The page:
Eliza’s, at California & Divisadero in San Francisco, originally uploaded by yaznotjaz.
This is just to let you know I’m alive and well and constantly complaining to friends who apprehensively fear for my safety – not to mention my soul – about this winter weather business. (My favorite whine of the week: “Winter is stupid. What was God thinking?”) Shut up, I know I live in California, but it’s freakin’ cold ’round here, take my word for it.
All I’ve been doing these last few weeks is eating, sleeping, lying on my couch watching Season One of Grey’s Anatomy (I am so behind the times; they’re actually on Season Three now, apparently), and making plans left and right to hang out with friends who support me in my predictably last-minute whims involving get-togethers and food sessions.
Speaking of food: A couple of days ago, having skipped breakfast (I can just see 2Scoops, my self-appointed Nutritionist Extraordinaire, shaking his head over there in sunny San Diego), I continually whined to B while at work about how hungry I was. Lunchtime came and went, and I hadn’t even left my desk to go and eat. I think we’ve all realized by now that my eating habits while at work are disgraceful, to say the least, but even I’ve got to admit that there are days when I need what the rest of the world calls real food. Even the thought of the mint chocolate chip cookies and snickerdoodles, which I brought in the day before and which were now sitting abandoned in the workplace kitchen, just wasn’t doing it for me.
Finally, at 3.45pm, I pushed my chair away from the desk, announced, “I’m going to go find some food!” and walked out to my car. While pulling away from the curb, I called the closeby Desi [South Asian] restaurant. “Hi, I’d like to order two samosas and a naan, to go.”
I could swear I heard a muffled laugh from the guy at the other end of the line. “Is that all?”
“Yes, that’s it. About how long will it take for the food to be ready?”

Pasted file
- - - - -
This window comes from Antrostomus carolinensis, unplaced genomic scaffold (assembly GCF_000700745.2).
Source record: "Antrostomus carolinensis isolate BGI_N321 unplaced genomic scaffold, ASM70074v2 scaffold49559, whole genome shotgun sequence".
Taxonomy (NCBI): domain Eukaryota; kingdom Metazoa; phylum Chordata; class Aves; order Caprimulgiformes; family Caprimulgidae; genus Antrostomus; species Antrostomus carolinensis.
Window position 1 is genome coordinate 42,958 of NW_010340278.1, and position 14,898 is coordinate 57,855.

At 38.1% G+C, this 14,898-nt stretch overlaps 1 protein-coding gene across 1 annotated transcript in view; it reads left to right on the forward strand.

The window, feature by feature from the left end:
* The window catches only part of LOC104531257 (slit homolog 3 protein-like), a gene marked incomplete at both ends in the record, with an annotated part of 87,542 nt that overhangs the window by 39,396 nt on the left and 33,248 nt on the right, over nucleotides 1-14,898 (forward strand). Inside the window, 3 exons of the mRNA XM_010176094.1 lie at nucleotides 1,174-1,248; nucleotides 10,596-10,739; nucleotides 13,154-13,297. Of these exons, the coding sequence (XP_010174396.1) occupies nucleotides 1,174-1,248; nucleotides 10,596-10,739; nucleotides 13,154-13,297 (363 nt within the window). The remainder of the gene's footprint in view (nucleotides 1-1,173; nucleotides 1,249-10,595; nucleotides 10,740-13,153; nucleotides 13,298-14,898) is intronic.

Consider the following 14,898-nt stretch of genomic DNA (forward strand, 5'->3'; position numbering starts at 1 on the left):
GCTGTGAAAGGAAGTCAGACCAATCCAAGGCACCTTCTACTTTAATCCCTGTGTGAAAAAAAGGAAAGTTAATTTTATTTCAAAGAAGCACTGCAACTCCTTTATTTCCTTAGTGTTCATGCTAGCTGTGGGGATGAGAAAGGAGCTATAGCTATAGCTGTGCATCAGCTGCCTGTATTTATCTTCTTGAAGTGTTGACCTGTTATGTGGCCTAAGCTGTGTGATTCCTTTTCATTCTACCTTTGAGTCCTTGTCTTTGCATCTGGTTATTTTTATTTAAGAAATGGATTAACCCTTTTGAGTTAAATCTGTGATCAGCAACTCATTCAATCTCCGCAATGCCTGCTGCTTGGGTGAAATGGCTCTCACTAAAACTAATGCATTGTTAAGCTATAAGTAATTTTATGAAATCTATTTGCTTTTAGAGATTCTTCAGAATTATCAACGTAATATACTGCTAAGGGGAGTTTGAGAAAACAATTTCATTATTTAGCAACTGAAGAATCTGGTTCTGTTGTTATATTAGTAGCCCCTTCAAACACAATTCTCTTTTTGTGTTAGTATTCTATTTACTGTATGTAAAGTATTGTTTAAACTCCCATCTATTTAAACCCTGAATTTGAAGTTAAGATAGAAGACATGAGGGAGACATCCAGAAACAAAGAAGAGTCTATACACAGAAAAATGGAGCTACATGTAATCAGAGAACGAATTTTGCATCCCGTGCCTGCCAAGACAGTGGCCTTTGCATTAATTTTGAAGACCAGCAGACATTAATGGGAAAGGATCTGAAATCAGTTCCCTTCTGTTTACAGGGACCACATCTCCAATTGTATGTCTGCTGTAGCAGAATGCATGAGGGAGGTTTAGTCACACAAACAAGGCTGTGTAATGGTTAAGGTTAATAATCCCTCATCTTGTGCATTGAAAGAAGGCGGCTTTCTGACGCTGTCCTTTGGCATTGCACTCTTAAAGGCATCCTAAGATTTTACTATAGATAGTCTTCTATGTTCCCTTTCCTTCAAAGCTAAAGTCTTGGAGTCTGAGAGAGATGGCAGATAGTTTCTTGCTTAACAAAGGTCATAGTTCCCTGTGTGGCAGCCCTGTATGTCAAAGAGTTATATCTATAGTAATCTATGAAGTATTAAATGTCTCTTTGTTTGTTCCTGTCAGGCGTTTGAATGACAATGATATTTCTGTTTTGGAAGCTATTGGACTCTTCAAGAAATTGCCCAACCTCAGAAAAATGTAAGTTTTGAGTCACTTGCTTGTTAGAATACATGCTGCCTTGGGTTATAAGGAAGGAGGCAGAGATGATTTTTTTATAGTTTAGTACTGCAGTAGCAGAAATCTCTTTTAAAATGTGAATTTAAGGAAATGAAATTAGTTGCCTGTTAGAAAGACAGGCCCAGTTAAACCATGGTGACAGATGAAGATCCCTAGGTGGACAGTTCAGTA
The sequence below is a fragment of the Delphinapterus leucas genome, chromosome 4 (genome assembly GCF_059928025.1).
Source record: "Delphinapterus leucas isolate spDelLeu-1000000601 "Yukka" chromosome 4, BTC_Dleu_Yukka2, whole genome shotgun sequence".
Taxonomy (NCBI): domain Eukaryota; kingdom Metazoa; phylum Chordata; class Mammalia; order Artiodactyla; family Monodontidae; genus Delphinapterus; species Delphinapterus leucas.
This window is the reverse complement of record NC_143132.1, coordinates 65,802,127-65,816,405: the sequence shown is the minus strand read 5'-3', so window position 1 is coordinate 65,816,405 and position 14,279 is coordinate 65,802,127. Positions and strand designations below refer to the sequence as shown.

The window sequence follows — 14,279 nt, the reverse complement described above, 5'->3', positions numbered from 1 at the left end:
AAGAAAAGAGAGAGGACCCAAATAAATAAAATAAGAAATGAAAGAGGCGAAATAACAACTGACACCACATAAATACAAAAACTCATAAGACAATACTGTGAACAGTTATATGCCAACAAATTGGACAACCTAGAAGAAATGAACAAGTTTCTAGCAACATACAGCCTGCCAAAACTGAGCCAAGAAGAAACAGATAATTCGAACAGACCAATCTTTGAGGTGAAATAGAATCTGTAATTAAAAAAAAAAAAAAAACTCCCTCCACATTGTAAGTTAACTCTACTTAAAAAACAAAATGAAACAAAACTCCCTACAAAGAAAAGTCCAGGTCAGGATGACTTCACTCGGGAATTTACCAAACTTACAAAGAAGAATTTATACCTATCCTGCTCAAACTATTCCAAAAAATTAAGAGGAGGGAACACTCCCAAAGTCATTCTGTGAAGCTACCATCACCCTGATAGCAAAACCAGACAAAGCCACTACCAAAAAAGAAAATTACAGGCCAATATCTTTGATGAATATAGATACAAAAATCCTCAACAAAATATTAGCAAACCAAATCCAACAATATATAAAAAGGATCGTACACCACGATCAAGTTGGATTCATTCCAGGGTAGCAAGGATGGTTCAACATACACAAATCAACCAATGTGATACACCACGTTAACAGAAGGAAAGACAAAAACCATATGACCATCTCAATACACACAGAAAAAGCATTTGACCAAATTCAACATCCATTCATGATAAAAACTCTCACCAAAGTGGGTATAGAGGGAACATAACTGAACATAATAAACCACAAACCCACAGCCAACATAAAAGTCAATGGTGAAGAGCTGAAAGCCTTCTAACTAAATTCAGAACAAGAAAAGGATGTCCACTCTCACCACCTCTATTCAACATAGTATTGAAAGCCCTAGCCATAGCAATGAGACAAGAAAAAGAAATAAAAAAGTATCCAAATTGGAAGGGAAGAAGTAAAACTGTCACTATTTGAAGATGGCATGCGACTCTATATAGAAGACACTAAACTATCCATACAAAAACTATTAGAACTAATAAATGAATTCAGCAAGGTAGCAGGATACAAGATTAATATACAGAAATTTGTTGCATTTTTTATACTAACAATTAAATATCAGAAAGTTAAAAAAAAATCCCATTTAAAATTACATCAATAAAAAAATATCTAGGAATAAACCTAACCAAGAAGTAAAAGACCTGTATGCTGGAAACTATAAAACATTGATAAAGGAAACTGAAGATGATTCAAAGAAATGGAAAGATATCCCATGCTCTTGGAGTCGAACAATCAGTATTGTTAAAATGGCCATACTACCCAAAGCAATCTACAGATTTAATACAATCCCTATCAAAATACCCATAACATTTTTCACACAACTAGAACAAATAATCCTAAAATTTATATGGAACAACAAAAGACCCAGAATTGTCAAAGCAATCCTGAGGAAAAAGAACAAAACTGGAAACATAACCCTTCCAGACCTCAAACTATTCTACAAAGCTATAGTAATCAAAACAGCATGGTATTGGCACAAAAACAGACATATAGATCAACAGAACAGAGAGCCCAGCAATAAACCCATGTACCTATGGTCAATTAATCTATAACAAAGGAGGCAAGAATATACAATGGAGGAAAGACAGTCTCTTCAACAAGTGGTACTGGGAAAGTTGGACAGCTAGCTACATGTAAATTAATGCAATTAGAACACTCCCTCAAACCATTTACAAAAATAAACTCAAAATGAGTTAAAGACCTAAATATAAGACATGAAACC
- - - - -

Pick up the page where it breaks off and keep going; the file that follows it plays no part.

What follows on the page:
“Less than fifteen minutes. What’s the name?”
When I walked into the restaurant ten minutes later, a guy called out, “Are you Yasmine?”
“I’m sorry, we only had enough vegetables left for one samosa,” he said apologetically,
“Oh.” I stood stock-still, thinking, “One samosa and one naan? Geez, what the hell kind of real meal is THAT? The one day I even bother.”
Out loud, I said, “One samosa is fine. I do get a naan, though, right?”
The guy smiled. “Yes, the naan is all ready.”
I swear I go to this place just for the naan. I had barely settled back into my car before I tore into the bread, freshly-baked and piping-hot. Curiously, I opened the styrofoam container containing the other half of my order. Inside were two samosas. TWO.
I let out a confused, “What the hell?” before I realized that “one samosa” means one order, which actually means two samosas. Suitably enlightened, I closed the container and continued munching on the naan. I had already eaten more than half of it by the time I got back to the office, where B greeted me with, “It’s past 4. I can’t believe you’re eating lunch now, when we’re leaving at 5.30 anyway.”
Good lookin’ out, because by the time I met the lovely rehes for dinner at 7pm, I was still far too full to properly enjoy our Desi/Thai meal. Anyone who can give me good Thai food recommendations is a rockstar in my book (I am extremely wary about Thai food; what I’ve grown up eating as savory food – i.e. vegetables, etc. – should not taste sugary sweet, as far as I’m concerned). rehes and I need to hang out more regularly. I trust her recommendations.
By the way, did you know that Desi restaurants have spiffy-looking websites now? Man, we’re coming on up in the world these days. Never mind the fact that any Desi restaurant describing its food as “seductive and enticing” makes me giggle.